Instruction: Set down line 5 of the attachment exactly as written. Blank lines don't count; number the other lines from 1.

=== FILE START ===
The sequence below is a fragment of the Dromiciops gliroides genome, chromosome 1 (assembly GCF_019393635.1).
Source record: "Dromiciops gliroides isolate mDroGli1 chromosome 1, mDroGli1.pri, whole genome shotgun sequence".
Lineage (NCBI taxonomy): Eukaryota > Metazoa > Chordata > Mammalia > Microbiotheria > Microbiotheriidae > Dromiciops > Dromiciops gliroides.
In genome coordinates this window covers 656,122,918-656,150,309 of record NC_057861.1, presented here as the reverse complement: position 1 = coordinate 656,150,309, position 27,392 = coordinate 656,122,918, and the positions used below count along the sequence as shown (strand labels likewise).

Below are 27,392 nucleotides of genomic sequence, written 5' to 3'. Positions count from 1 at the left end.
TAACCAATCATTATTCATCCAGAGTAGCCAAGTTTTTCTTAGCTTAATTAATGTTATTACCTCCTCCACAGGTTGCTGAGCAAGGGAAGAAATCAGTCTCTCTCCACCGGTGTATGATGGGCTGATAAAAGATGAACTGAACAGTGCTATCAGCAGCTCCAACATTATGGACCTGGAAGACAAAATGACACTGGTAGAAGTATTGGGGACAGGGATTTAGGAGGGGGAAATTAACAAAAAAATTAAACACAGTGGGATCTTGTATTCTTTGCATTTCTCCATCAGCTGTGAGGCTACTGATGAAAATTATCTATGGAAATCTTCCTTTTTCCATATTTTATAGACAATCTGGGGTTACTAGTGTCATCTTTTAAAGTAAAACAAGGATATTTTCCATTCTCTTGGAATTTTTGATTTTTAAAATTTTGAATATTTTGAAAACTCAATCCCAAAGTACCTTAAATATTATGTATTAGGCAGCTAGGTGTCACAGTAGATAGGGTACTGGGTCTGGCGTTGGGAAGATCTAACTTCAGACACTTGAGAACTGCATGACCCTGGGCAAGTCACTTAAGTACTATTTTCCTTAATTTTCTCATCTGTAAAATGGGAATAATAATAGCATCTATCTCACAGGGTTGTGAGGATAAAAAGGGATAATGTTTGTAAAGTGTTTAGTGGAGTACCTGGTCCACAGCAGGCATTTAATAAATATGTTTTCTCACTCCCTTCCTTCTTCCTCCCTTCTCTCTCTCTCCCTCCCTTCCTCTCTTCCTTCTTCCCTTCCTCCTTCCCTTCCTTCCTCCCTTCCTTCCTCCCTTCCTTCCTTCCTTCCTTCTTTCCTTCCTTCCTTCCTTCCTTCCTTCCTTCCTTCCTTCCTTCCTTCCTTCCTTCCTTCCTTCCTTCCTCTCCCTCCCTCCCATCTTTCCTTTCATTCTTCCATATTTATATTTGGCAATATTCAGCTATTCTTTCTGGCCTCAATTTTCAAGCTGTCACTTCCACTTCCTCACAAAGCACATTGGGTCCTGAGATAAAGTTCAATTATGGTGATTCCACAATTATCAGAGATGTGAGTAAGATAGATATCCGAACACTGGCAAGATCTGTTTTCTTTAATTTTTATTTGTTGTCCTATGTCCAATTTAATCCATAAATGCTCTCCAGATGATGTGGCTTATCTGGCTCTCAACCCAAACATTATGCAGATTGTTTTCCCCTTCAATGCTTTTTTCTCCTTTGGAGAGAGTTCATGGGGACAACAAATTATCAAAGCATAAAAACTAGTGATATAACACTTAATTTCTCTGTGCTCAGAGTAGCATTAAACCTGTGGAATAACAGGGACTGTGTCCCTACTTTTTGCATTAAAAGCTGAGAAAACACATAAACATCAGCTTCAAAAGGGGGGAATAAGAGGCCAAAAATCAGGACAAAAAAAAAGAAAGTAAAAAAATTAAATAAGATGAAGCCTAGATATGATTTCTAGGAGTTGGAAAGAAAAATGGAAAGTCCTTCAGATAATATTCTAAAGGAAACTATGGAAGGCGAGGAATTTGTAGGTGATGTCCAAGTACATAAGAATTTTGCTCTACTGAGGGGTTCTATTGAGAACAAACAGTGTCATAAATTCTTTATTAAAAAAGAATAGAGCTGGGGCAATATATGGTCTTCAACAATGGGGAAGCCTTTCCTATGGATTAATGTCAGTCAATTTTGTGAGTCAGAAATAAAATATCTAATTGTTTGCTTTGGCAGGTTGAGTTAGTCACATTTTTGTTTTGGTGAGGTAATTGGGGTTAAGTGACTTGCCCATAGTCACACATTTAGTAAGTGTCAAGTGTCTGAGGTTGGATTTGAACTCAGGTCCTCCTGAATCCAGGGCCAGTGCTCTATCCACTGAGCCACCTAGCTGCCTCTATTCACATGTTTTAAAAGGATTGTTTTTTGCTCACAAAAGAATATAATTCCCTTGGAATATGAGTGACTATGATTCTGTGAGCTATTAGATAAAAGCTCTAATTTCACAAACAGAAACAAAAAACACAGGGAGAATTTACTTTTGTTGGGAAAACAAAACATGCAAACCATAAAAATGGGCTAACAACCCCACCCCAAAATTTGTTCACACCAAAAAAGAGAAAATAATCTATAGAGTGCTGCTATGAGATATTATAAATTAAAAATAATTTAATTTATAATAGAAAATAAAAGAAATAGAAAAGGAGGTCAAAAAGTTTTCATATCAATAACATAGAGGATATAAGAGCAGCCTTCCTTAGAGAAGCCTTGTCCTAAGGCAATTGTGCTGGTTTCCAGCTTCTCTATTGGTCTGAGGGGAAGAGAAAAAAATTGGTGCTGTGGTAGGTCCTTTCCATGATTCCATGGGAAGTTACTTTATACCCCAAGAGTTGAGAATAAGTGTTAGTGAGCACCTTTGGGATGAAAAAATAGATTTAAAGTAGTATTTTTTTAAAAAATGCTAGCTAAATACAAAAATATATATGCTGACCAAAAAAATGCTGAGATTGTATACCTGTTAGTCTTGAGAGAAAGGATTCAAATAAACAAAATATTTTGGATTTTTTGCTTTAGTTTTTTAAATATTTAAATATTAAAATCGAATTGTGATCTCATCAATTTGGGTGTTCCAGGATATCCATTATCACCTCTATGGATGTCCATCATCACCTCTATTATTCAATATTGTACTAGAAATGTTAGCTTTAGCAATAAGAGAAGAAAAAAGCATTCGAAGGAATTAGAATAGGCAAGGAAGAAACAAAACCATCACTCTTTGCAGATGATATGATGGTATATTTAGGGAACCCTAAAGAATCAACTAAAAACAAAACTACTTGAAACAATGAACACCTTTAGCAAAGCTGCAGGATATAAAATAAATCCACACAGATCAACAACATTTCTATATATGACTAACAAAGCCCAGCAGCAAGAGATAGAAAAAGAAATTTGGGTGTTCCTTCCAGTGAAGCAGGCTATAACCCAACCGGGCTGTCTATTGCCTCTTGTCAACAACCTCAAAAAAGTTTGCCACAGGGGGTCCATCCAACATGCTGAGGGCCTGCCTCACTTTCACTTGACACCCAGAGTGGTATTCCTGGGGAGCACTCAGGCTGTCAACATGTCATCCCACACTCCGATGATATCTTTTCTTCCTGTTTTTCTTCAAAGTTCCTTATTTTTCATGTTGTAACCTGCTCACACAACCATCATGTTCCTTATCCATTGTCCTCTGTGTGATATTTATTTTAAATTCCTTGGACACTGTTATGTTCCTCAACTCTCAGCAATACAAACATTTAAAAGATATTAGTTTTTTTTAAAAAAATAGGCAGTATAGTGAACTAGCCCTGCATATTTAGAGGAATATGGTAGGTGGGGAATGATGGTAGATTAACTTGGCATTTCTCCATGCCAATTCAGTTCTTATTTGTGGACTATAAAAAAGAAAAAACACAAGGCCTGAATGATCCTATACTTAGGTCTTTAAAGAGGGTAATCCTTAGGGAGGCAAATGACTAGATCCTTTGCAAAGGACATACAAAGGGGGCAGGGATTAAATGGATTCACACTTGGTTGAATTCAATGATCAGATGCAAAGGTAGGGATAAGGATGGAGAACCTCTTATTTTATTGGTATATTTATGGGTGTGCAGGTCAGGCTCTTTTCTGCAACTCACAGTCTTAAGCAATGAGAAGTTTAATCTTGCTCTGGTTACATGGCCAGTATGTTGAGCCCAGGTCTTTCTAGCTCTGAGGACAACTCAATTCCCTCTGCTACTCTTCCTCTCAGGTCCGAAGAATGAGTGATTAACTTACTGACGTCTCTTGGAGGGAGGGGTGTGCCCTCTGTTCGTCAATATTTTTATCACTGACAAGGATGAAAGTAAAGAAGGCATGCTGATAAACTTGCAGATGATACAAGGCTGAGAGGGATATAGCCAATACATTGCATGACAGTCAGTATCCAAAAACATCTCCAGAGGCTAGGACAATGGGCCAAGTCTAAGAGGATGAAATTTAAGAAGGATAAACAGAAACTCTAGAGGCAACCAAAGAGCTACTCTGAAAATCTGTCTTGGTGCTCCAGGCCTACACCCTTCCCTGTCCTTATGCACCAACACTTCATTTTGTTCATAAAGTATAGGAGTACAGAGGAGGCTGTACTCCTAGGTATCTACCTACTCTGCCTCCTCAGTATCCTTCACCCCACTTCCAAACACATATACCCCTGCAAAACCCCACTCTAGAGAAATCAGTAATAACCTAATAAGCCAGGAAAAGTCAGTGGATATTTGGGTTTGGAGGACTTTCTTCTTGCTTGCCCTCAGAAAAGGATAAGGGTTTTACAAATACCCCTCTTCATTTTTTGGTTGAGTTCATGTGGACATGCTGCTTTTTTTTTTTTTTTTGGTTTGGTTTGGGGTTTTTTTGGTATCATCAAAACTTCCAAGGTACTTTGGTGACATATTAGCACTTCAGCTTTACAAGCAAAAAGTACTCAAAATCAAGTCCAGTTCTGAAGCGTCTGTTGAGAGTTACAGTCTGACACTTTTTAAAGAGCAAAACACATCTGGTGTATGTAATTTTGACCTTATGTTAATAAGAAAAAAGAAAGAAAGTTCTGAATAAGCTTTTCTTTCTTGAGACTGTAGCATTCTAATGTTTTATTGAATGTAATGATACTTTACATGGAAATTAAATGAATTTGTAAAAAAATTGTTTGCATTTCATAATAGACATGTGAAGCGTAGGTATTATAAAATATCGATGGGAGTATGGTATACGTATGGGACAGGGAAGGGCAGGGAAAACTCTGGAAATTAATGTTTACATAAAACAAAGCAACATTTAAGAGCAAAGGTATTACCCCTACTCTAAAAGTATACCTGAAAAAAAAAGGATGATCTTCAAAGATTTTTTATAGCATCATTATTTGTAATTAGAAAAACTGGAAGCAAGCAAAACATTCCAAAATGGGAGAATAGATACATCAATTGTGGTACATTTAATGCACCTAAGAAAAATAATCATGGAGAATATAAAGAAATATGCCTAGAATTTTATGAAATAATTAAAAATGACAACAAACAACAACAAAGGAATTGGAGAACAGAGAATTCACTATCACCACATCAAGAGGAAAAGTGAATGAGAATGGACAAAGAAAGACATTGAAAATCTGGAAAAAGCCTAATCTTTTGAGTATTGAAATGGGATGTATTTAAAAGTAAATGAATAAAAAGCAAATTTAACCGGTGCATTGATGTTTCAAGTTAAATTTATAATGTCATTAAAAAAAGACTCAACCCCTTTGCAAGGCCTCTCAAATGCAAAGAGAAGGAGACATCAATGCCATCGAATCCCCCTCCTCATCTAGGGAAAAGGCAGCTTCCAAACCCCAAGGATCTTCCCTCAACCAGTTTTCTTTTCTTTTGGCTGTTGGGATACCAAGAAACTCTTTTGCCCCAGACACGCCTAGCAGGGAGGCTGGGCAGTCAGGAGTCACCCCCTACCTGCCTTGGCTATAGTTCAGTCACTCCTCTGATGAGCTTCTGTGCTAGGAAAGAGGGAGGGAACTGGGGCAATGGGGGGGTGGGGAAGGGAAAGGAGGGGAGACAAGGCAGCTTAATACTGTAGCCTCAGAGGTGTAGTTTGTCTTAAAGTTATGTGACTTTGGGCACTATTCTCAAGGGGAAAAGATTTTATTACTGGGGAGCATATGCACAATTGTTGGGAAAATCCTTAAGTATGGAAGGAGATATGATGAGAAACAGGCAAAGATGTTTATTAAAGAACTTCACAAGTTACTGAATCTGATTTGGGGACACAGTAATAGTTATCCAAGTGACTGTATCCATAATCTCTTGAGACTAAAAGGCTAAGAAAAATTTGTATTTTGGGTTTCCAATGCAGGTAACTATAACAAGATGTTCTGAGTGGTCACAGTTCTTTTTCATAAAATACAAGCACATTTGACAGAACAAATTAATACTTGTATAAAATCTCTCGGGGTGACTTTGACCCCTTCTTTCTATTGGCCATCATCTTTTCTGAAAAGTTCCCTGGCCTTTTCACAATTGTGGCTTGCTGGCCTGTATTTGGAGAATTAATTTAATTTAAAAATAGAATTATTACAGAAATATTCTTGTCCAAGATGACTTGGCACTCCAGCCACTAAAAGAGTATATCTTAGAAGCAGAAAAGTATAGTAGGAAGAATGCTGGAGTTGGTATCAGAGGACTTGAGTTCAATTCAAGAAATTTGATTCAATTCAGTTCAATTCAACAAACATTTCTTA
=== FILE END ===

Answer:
Below are 27,392 nucleotides of genomic sequence, written 5' to 3'. Positions count from 1 at the left end.